With Sundance closing its curtains, the crowd-pleasing premiere of Marc Webb’s 500 Days of Summer, starring indie darlings, Joseph Gordon-Levitt and Zooey Deschanel (a festival regular and go-to-muse) marked the first stop on our 162 days to the film’s release on July 24. Ironically publicized as “not a love story,” and decked with linguistic magnets like “postmodern” and “indie,” this Fox Searchlight soon-to-be hit solidly caters to the lofty expectations of its vintage-groomed fans. Teaser already displays all the self-incriminating evidence:
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While most reviewers have found the Morgan Freemanish narration to be irritating, mechanically heralding “500 Days of Summer” at least 4 times (discounting subliminal echoes), I view this gesture by whoever made this trailer to be a giddy, uproarious send-up to the frothy romantic inquiries of Jean-Luc Godard, whose political ambitions were better explored in his earlier studies of male-female relationships as doomed transactions between need and desire, tedium and escape, Marx and Coca-Cola. Before embarking on his iconic Breathless, Godard was head of PR at Twentieth Century Fox’s Paris office for two years. No wonder he was so meticulous when it came to his future ad campaigns: leaving behind a unmistakable fingerprint on every poster printed and every teaser shown. Witness the assault of primary colors dropped on the viewer in the much iconic preview to Contempt, lead by an equally bold duet of voices listing all those moments one demands from art cinema: an unfulfilled caress, a forlorn glance, a cameo by Fritz Lang, and by default, those same qualities found in the budding business of trailers-as-art: black intertitles w/flashing words, and random clips from the feature film. Spot something similar?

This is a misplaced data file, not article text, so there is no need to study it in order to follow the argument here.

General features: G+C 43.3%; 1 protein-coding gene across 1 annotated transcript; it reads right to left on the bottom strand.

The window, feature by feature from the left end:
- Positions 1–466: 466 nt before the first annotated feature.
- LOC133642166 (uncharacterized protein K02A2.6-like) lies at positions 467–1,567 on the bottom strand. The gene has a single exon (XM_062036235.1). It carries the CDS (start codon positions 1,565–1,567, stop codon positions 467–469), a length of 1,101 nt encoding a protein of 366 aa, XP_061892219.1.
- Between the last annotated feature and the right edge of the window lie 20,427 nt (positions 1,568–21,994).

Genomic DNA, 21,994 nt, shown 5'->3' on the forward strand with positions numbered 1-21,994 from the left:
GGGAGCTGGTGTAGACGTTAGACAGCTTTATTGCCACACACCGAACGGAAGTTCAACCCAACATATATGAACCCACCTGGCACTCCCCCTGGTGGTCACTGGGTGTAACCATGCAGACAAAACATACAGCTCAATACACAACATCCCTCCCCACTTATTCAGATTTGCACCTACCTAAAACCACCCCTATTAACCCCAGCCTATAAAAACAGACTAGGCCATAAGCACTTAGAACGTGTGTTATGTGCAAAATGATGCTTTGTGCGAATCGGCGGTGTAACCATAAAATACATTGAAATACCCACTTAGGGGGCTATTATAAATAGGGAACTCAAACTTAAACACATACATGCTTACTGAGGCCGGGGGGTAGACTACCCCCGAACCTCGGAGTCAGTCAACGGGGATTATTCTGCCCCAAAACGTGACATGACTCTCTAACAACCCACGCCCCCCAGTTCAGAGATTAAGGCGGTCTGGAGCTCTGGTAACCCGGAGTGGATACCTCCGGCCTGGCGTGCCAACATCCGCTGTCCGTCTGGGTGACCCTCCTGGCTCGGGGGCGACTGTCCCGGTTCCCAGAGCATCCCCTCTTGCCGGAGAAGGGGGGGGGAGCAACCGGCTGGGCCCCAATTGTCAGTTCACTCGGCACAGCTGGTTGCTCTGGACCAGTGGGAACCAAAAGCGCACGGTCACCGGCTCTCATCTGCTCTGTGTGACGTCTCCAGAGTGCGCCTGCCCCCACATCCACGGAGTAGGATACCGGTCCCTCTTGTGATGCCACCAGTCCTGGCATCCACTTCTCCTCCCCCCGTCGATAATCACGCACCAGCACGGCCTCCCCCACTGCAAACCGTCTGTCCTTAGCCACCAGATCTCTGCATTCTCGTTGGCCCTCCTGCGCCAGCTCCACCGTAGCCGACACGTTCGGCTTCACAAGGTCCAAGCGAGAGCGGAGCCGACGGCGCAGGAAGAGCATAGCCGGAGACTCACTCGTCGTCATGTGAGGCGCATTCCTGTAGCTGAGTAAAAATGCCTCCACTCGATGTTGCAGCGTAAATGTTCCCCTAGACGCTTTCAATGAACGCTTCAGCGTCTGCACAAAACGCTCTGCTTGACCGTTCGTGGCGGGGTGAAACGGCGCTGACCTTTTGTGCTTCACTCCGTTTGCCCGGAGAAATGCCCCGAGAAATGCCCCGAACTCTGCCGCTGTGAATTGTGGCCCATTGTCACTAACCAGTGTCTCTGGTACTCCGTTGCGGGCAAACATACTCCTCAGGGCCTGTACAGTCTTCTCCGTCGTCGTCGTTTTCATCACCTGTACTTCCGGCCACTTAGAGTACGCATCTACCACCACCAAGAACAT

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Much credit must be given to the lost heritage of 60s and 70s advertisements produced in the post-studio-system Hollywood, characterized by a stoic, fatherly voice-of-God inviting us to view the latest gritty entry of urban corruption and social unrest. Repeating the title of the film excessively with in-between montages consisting of purely outrageous scenes, pins the perfect mental memo for any moviegoer who wants to have his camp and eat it too. With the corninest of strategy and the best of focus-group psychology, how could anyone fall into the cracks of amnesia? Most of these enduring titles also happen to be in the new classics canon including West Side Story, Don’t Look Now, Strawdogs, and Klute.
Circling back to 300 Days, why the anachronistic homage to a forgotten practice, distancing your core audience with the most “annoying” of marketing weaponry, when kids these days are more prone to easy breezy wit over heavy meta in-joke? Given the sums of money Fox Searchlight poured into their yearly investments, it’s almost granted that the trailer acts as an invitation to the film’s reportedly unconventional time-skipping structure, a disciplinary device to assuage familiarity through readymade musical popcoctions, and what a hypnotic song–-Sweet Disposition by Australian band Temper Trap—is, washing away the initial discomfort with a Greatest-Hits reel of contemporary rom-com’s triad of affections and affectations: boy, girl, photogenic city. Last year: Nick and Norah’s NYC, Micah and Jo’s San Francisco. This year’s crime-free lovers’ spot: Tom and Summer’s Los Angeles.
As a sidenote, we will be returning to the indefinable figure of the Indie Darling, a kept creature of her times, from Anna Karina to Zooey Deschanel. In a future post, spurred by an unsatisfactory aftertaste of Andzrej Wajda’s New Wave feature, Innocent Sorcerers, we hope to dig not deeper behind the surface, but let that surface says something about our investigation. For those of you who have seen this film, keep those thoughts in mind.
FIRST HATER POST, oh the carnage